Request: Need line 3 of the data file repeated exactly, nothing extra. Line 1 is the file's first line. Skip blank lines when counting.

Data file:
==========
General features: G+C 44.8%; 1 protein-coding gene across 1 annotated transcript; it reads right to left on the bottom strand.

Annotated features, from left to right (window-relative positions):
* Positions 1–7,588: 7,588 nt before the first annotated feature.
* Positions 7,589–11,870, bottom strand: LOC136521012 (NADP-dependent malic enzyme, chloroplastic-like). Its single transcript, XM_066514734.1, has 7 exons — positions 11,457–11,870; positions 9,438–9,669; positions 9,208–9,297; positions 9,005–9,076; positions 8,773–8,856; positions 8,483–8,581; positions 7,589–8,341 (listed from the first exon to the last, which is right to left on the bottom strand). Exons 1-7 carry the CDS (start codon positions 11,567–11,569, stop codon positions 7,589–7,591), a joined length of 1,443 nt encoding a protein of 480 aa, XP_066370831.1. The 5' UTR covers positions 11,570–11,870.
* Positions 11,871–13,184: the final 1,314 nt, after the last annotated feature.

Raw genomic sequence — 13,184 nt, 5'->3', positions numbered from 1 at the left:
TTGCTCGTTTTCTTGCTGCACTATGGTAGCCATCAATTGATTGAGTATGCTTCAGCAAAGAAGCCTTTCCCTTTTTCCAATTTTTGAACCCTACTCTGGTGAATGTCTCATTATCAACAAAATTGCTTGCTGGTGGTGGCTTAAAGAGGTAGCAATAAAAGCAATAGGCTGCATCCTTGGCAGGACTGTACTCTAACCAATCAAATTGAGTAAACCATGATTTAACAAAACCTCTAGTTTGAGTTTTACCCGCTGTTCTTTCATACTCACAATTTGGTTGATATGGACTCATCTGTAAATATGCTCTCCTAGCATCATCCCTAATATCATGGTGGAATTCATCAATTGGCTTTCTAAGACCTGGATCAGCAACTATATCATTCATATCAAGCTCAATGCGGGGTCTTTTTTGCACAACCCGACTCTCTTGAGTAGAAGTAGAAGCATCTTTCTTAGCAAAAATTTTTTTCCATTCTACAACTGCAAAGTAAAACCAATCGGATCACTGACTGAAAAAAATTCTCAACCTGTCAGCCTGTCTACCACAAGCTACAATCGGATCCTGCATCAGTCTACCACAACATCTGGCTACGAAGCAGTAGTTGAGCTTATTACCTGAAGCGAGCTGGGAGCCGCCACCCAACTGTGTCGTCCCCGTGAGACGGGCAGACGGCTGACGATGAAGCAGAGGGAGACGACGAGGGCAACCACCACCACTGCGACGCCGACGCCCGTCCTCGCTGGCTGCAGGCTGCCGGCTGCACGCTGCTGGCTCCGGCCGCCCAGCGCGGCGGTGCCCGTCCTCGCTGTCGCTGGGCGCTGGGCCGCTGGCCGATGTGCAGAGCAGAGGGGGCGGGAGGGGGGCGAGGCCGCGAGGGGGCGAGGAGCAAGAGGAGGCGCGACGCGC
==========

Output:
* Positions 1–7,588: 7,588 nt before the first annotated feature.